“I gave them another lecture, and two weeks later at the Niirburgring the Maki was at the head of the line, all warmed up, ready for first practice on Friday. About a kilometre into my first lap, after the fast downhill right-hander, the rear suspension broke. The car turned into the guardrail and the front disintegrated, leaving my legs sticking out for the rest of the accident while it took another whack at the barrier. When it stopped there was fuel spraying everywhere. Somehow I got myself out and to the side of the road. Both my legs and one ankle were broken, but the real damage was to my feet because all the little bones were fragmented.
“In the race Mike Hailwood had his big shunt, so we both ended up in the Krankenhaus. This is when I learned to appreciate Big Lou. He got a helicopter to land outside the hospital, flew Mike and me to Cologne, persuaded British Airways to take two stretchers on a scheduled flight, met us at Heathrow, got us to St Thomas’ Hospital and laid on the great Mr Urquart — the surgeon who’d looked after Stirling Moss and John Surtees after their big accidents. Urquart’s technique for rebuilding bone was, if you can stand the pain you should walk on it. In 16 days I was hobbling around St Thomas’. But it was nine months before I raced again, ironically at the Niirburgring, driving a Loos Mirage in the 1000Kms with Tim Schenken. I still couldn’t push the brake pedal properly, but we were leading until we had to make an extra fuel stop at the end. One of the works Alfas beat us by 29sec after nearly six hours’ racing.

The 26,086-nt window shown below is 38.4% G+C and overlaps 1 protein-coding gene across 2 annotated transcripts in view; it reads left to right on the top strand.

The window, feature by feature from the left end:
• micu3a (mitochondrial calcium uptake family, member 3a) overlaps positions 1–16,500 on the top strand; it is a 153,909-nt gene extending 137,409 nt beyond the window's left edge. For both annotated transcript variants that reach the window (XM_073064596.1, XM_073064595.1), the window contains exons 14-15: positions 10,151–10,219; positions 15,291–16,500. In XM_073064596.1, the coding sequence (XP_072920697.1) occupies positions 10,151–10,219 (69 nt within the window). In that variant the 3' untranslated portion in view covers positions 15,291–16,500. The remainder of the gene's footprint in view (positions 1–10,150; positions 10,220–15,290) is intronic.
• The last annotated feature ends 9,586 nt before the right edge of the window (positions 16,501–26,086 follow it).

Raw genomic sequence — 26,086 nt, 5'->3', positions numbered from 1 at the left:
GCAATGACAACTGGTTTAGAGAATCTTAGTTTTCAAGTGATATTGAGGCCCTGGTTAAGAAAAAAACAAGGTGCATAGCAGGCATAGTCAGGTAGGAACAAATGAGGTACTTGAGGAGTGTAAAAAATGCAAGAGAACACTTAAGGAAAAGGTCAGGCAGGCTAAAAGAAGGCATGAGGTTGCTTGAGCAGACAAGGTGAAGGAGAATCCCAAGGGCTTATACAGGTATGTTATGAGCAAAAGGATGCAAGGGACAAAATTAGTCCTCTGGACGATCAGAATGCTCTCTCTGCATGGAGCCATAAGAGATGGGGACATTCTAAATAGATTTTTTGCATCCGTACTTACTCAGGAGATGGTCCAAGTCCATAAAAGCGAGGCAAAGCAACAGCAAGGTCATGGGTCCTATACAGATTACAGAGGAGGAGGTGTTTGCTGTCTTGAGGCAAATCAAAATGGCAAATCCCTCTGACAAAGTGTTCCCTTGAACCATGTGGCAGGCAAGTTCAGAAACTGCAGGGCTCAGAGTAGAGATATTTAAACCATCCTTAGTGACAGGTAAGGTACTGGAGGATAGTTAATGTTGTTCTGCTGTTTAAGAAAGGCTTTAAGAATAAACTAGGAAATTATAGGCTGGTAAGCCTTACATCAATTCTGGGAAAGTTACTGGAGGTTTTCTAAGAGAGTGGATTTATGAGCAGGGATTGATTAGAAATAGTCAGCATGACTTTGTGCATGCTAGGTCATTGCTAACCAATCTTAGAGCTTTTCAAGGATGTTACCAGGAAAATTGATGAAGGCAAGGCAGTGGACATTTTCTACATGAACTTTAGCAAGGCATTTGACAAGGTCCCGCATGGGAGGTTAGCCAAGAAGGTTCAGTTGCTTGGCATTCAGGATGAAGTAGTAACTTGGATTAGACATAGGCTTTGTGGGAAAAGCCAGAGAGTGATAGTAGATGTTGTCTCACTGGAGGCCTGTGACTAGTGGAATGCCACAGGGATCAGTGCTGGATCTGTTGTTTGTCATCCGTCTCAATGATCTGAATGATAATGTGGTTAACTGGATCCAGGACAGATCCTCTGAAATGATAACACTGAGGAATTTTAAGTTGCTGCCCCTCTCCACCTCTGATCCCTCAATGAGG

“At the end of 1975 somebody asked Schenken to invest in a project to build Formula Fords. He showed me the proposal, and I said, ‘This looks rather good. Why don’t we do it ourselves?’ That was the start of Tiga — the name came from TIm and GAnley. At first it was just me and Tim and Martin Reid. When we outgrew my shop we took over the old Fittipaldi place in Reading. We built Formula Fords and Sports 2000s, Formula Atlantics, C Sports for America, two Can-Am cars, 33 Group Cs, some Formula Ks for Mexico. By 1986 we’d delivered over 400 cars, but I was working much too hard, seven days a week, and it was time to sell up. But I’m very happy I did Tiga. There are still a lot of the cars out there.
“We nearly resurrected my F1 car as the Tiga F1. In 1977 F&S Properties were sponsoring Boy Hayje and Mikko Kozarowitzky in RAM Marches and failing to qualify everywhere, and they talked to us about our car. But they ran out of money and it didn’t happen. I’ve still got the F1, broken down into little bits and stored. One day before I die, perhaps I’ll put it all together.
“After Tiga I was elected onto the board of the BRDC, and became a director of Silverstone Circuits and Silverstone Estates as well. When John Fitzpatrick left in 1998 they asked me to be club secretary. I didn’t do that for long, because Judy was diagnosed with cancer, but when I resigned from the boards they did me the great honour of making me a vice-president.”
All of which is a long way from Hamilton, writing race reports for local papers. Through succeeding stages of his long career Howden earned respect as mechanic, engineer, racer, development tester and designer. “I’ve been very lucky. I never won a Grand Prix, so my schoolboy dream didn’t all quite happen. But a lot of it really did come true.”